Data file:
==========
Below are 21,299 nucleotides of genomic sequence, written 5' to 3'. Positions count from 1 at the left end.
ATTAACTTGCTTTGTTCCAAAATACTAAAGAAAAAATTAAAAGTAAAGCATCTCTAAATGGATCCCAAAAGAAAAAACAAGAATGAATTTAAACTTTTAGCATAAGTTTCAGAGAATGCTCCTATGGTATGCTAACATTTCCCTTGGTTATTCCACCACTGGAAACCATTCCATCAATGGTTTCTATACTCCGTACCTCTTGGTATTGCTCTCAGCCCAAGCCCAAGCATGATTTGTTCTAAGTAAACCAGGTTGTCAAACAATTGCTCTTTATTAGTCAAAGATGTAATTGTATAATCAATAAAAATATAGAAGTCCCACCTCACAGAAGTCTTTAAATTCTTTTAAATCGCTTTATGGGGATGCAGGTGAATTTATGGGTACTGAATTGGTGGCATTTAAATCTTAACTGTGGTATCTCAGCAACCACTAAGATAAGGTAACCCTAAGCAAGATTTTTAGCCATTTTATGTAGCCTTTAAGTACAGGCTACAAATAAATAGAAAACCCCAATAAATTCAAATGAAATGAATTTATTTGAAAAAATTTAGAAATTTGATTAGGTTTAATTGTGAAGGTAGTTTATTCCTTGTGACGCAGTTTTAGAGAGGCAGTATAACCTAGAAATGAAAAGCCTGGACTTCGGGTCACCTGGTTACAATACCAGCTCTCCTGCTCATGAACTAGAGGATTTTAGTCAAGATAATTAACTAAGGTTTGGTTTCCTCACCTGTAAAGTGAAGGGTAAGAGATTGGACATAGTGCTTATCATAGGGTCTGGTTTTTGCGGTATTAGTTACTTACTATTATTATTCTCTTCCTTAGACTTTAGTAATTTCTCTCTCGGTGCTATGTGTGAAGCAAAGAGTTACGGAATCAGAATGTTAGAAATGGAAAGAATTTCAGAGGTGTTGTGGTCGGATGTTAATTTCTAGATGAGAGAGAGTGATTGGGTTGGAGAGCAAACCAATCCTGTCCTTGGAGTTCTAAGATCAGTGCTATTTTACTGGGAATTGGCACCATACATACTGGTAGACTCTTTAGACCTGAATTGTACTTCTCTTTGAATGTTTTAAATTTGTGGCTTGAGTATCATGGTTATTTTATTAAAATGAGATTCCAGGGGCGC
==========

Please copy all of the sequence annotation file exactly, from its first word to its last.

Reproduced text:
Below are 21,299 nucleotides of genomic sequence, written 5' to 3'. Positions count from 1 at the left end.
ATTAACTTGCTTTGTTCCAAAATACTAAAGAAAAAATTAAAAGTAAAGCATCTCTAAATGGATCCCAAAAGAAAAAACAAGAATGAATTTAAACTTTTAGCATAAGTTTCAGAGAATGCTCCTATGGTATGCTAACATTTCCCTTGGTTATTCCACCACTGGAAACCATTCCATCAATGGTTTCTATACTCCGTACCTCTTGGTATTGCTCTCAGCCCAAGCCCAAGCATGATTTGTTCTAAGTAAACCAGGTTGTCAAACAATTGCTCTTTATTAGTCAAAGATGTAATTGTATAATCAATAAAAATATAGAAGTCCCACCTCACAGAAGTCTTTAAATTCTTTTAAATCGCTTTATGGGGATGCAGGTGAATTTATGGGTACTGAATTGGTGGCATTTAAATCTTAACTGTGGTATCTCAGCAACCACTAAGATAAGGTAACCCTAAGCAAGATTTTTAGCCATTTTATGTAGCCTTTAAGTACAGGCTACAAATAAATAGAAAACCCCAATAAATTCAAATGAAATGAATTTATTTGAAAAAATTTAGAAATTTGATTAGGTTTAATTGTGAAGGTAGTTTATTCCTTGTGACGCAGTTTTAGAGAGGCAGTATAACCTAGAAATGAAAAGCCTGGACTTCGGGTCACCTGGTTACAATACCAGCTCTCCTGCTCATGAACTAGAGGATTTTAGTCAAGATAATTAACTAAGGTTTGGTTTCCTCACCTGTAAAGTGAAGGGTAAGAGATTGGACATAGTGCTTATCATAGGGTCTGGTTTTTGCGGTATTAGTTACTTACTATTATTATTCTCTTCCTTAGACTTTAGTAATTTCTCTCTCGGTGCTATGTGTGAAGCAAAGAGTTACGGAATCAGAATGTTAGAAATGGAAAGAATTTCAGAGGTGTTGTGGTCGGATGTTAATTTCTAGATGAGAGAGAGTGATTGGGTTGGAGAGCAAACCAATCCTGTCCTTGGAGTTCTAAGATCAGTGCTATTTTACTGGGAATTGGCACCATACATACTGGTAGACTCTTTAGACCTGAATTGTACTTCTCTTTGAATGTTTTAAATTTGTGGCTTGAGTATCATGGTTATTTTATTAAAATGAGATTCCAGGGGCGC